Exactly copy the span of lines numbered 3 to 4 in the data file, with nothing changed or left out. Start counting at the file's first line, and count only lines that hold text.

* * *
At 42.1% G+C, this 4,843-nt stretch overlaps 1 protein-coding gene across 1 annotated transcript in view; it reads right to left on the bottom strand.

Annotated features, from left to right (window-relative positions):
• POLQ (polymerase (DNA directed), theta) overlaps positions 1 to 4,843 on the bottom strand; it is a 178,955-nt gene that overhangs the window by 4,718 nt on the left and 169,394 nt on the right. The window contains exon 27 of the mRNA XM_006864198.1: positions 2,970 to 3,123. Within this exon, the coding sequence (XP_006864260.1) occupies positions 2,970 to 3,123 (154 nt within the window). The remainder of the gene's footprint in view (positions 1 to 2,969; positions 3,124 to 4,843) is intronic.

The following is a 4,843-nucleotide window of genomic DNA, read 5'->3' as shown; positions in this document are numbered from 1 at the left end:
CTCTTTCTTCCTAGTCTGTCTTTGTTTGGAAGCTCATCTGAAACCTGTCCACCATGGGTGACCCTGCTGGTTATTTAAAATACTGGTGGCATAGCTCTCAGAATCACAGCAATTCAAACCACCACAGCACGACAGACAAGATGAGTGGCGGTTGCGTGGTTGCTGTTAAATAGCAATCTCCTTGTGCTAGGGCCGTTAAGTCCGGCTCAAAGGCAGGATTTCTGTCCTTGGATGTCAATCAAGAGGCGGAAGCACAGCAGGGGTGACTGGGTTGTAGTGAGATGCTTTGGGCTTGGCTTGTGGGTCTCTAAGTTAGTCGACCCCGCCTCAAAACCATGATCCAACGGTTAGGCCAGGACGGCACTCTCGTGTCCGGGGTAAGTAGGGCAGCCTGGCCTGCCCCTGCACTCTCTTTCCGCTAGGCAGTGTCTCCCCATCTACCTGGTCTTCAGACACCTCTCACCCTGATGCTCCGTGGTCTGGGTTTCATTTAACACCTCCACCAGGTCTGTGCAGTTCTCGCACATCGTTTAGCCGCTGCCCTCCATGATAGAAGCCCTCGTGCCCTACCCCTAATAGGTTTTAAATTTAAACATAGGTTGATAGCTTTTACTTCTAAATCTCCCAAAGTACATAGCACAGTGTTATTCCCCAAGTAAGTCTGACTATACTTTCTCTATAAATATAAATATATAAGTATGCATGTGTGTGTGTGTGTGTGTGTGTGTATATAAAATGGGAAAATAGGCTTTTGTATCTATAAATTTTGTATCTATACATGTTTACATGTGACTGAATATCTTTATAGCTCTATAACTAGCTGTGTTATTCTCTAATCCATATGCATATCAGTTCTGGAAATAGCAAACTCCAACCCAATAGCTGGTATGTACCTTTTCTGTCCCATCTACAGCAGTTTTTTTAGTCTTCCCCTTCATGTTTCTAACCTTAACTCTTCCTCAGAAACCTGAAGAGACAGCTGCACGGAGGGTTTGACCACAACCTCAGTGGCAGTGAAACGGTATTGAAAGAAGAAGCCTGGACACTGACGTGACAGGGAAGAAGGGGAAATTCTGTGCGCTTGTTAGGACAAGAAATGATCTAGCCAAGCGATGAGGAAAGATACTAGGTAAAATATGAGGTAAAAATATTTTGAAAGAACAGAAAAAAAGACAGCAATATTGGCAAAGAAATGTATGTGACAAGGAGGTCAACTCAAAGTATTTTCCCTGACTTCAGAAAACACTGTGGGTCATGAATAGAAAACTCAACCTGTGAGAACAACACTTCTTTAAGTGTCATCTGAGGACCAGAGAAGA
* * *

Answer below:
• POLQ (polymerase (DNA directed), theta) overlaps positions 1 to 4,843 on the bottom strand; it is a 178,955-nt gene that overhangs the window by 4,718 nt on the left and 169,394 nt on the right. The window contains exon 27 of the mRNA XM_006864198.1: positions 2,970 to 3,123. Within this exon, the coding sequence (XP_006864260.1) occupies positions 2,970 to 3,123 (154 nt within the window). The remainder of the gene's footprint in view (positions 1 to 2,969; positions 3,124 to 4,843) is intronic.

The following is a 4,843-nucleotide window of genomic DNA, read 5'->3' as shown; positions in this document are numbered from 1 at the left end: